by Amy Toledano
Taking a fanciful journey through the life of the often forgotten museum cloakroom attendant, this one-woman show gives us a behind the scenes look at how we can turn the mundane into something really special.
The show’s narrator (Dimitra Barla) uses storytelling to break up this unique piece. She starts with characters outside herself, then goes on to instruct on the daily life of a cloakroom attendant and anecdotes from her experience working at the National Trust. She observes the strange middle ground people seem to enter when dealing with the humble employee.
Barla uses a range of props, such as picture frames that draw on themes of art and history to further her story. The show brings in the story of a couple who face some universal issues that also connects us to the many artworks that the museum holds.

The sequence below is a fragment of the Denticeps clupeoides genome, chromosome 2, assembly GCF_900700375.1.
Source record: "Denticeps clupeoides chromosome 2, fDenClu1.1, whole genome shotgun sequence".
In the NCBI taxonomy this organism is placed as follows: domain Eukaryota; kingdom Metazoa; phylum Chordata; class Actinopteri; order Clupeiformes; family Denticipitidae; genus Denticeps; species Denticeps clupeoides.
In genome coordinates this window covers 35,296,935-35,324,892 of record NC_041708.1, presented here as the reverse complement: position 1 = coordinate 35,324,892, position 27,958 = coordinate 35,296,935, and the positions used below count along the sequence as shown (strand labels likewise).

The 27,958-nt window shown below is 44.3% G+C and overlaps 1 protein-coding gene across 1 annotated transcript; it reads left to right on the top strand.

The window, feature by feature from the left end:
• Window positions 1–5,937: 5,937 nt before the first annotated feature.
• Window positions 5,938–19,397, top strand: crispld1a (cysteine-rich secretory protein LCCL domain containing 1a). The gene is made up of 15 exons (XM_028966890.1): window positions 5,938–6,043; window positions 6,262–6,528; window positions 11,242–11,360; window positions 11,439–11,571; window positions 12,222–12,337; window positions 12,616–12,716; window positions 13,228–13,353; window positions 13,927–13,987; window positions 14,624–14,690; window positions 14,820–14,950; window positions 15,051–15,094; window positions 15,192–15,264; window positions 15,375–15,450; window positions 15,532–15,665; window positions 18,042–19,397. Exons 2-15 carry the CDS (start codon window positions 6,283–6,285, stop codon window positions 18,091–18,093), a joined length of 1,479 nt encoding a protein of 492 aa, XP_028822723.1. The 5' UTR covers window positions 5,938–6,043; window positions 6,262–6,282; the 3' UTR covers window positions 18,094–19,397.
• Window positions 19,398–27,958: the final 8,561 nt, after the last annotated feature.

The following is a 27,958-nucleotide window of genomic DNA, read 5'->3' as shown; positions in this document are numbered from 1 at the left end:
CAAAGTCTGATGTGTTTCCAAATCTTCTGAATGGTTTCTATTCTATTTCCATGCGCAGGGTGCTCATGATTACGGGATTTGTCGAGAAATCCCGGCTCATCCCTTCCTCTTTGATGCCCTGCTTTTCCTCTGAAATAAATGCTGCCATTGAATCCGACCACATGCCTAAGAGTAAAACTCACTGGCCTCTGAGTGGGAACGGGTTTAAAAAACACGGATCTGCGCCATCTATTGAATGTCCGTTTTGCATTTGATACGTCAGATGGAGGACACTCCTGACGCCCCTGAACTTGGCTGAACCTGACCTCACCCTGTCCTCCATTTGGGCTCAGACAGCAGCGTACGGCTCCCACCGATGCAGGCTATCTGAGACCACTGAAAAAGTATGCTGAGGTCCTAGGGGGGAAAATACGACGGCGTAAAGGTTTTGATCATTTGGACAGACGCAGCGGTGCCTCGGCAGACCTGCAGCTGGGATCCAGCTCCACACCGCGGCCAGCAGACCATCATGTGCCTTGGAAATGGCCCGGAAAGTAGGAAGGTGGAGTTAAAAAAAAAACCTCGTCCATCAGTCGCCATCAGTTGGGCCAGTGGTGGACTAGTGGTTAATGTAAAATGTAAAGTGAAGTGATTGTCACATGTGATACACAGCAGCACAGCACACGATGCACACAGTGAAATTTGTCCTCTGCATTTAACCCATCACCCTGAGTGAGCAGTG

Moving swiftly from story to story, it is at times easy to get a little lost in the many different fictional worlds. I find myself wanting to hear more from the cloakroom assistant and less of other nondescript characters. Barla is such a watchable actress that it’s sad that we do not hear more from her world – this is the one that feels the most secretive and exciting.
This is a clever concept sprinkled with some truly lovely moments that feel real and incredibly relatable, particularly to the humble creative trying to make their way through the day-to-day. It’s perfect for anyone who finds joy in the quiet corners of the world that we are all too willing to overlook.
The Cloakroom Attendant runs through 4 August.
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